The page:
Respecting the Elderly

You shall rise before the gray headed and honor the presence of an old man, and fear your God. I am the Lord. (Leviticus 19:32, N.K.J.V.)

Every pastor feels the not-so-subtle pressure to keep the young people (and their parents) happy at church. Statements such as, “The young people are the future of the church” become so stamped onto a pastor’s brain that they become nothing less than official church doctrine. The result is that the wants, desires, and preferences of young people (and their parents) oftentimes trump those of all other age groups in the church.

However, when we come to the Bible we find that the elderly are the age group to whom God would have us give the most honor. Our text verse is a perfect example of this truth, but there are plenty of other passages that present this same teaching. Consider the following (all from the N.K.J.V.):

  • Job 12:12: Wisdom is with aged men, And with length of days, understanding.
  • Job 32:4-6: Now because they were years older than he, Elihu had waited to speak to Job. When Elihu saw that there was no answer in the mouth of these three men, his wrath was aroused. So Elihu, the son of Barachel the Buzite, answered and said: “I am young in years, and you are very old; Therefore I was afraid, And dared not declare my opinion to you. I said, ‘Age should speak, And multitude of years should teach wisdom.'”
  • Proverbs 16:31: The silver-haired head is a crown of glory, It is found in the way of righteousness.
  • Proverbs 20:29: The glory of young men is their strength, And the splendor of old men is their gray head.
  • Proverbs 23:22: Listen to your father who begot you, And do not despise your mother when she is old.
  • 1 Timothy 5:1: Do not rebuke an older man but exhort him as a father…

In 1 Kings 12:6-16, we find the story of how King Rehoboam, Solomon’s heir to the throne, foolishly favored the counsel of his young companions over that of the elderly men who had advised Solomon. That decision led to Israel’s ten northern tribes breaking away from its two southern tribes and forming their own kingdom. The split ended the unity the nation had enjoyed under the reigns of David and Solomon.

In Isaiah 3:1-5, God actually lists young people’s insolence toward the elderly as being a mark that His judgment is upon a nation. That same passage also quotes Him as saying of His judgment upon Judah, “I will give children to be their princes, and babes shall rule over them.” How different this assessment is from our modern world that is constantly on the lookout for fresh young voices in politics.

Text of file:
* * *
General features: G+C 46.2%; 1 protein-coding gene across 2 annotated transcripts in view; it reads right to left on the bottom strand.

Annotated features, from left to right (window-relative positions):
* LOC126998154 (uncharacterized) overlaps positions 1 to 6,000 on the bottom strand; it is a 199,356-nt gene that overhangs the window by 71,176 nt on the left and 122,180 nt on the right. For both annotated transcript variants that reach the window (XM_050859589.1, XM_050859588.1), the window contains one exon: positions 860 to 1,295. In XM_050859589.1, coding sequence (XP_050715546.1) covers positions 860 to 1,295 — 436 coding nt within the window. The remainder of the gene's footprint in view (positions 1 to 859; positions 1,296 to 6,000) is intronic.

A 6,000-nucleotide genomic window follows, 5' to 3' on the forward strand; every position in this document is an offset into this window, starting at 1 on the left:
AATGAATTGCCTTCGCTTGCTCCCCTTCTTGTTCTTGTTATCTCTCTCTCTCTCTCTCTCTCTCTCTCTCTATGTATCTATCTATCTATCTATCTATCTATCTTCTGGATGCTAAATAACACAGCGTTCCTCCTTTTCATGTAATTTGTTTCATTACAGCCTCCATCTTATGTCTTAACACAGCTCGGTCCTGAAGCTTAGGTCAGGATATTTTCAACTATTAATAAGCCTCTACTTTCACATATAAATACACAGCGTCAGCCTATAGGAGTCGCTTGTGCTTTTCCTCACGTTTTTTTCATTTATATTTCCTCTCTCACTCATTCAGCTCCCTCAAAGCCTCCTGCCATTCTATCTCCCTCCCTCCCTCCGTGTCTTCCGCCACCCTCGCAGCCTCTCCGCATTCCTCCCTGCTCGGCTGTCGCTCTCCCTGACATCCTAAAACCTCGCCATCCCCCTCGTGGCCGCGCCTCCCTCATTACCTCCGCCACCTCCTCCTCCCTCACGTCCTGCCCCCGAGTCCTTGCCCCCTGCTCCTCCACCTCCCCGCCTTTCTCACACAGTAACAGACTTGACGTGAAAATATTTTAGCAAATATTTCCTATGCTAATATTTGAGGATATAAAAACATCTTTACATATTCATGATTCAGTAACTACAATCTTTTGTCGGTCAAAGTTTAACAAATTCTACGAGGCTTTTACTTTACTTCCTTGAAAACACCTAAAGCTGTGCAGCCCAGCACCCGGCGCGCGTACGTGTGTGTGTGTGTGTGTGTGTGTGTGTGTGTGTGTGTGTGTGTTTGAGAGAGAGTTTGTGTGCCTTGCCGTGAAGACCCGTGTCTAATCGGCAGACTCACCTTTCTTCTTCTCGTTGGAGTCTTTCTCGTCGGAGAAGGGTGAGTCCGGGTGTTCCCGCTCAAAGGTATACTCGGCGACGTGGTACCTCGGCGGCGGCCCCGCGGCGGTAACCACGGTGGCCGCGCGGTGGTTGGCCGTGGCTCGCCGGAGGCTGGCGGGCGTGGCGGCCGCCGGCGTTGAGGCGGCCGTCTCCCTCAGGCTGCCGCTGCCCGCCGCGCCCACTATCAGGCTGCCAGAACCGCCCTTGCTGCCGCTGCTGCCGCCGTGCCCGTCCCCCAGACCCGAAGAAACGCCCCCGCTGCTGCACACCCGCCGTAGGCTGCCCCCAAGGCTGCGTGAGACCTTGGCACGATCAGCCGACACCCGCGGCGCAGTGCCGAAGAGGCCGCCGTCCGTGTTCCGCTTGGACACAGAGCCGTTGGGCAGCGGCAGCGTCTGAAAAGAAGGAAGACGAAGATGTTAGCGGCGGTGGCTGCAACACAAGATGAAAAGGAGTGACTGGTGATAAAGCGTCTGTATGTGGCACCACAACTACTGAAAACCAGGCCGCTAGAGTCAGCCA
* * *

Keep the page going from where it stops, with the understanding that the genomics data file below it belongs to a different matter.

In Psalm 92:12-14, the Psalmist speaks of how the true servant of God will flourish like a palm tree and grow like a cedar tree in the courts of God. And what else will the servant do? He will continue to bear spiritual fruit even in his old age.

A similar passage is Titus 2:1-3, where the apostle Paul exhorts Titus to speak the things which are proper for sound doctrine so that the older men and the older women can be all that God wants them to be. In regards to the elderly men, that amounts to them being sober, reverent, temperate, sound in faith, marked by love, and marked by patience. In regards to the elderly women, that amounts to them not being irreverent, slanderous, or given to much wine. The elderly women are also encouraged to teach the younger women to love their husbands, love their children, be discreet, be chaste, be homemakers, be good, and be obedient to their husbands. Isn’t it interesting that the teaching should flow down from the elderly women rather than up from the younger women?

This goal of being a godly instructor to the younger generation was one that the Psalmist who wrote Psalm 71 understood full well. In verse 18 of that Psalm, he pleas with God not to forsake him when he is old and grayheaded until he has had time to declare God’s strength to the younger generation. How much more worthy a life goal that is than to simply retire comfortably and not be bothered with trying to help anyone.

The point in all of these passages is that the younger generations should hold the elderly in great respect. Even more than that, they should learn from them. This applies to every realm of life whether it be the church realm, the home realm, the political realm, the business realm, or any other realm. In God’s grand plan for the human race, old people are a blessing rather than a nuisance because they have the wisdom that can only be gleaned by years of living. That’s why God actually made it a national law in Israel that the younger generations should literally stand in honor anytime they found themselves in the presence of an elderly man. Am I advocating that we return to such a custom? Not necessarily, even though it wouldn’t be a bad idea. But I am advocating that we give our elderly the proper respect and attention they deserve according to God’s word. Not only will this be pleasing to God, it will also be beneficial to us.

This entry was posted in Aging, Church, Counsel, Elderly, Youth and tagged , , , , , . Bookmark the permalink.

2 Responses to Respecting the Elderly

  1. Garry Robinson says:

    Russell, great message in respecting the elderly. A very timely message for a troubled world when all we hear is a fresh prospective from our youth. Sometimes it is best to Listen, than to speak. God Bless you Pastor !!!

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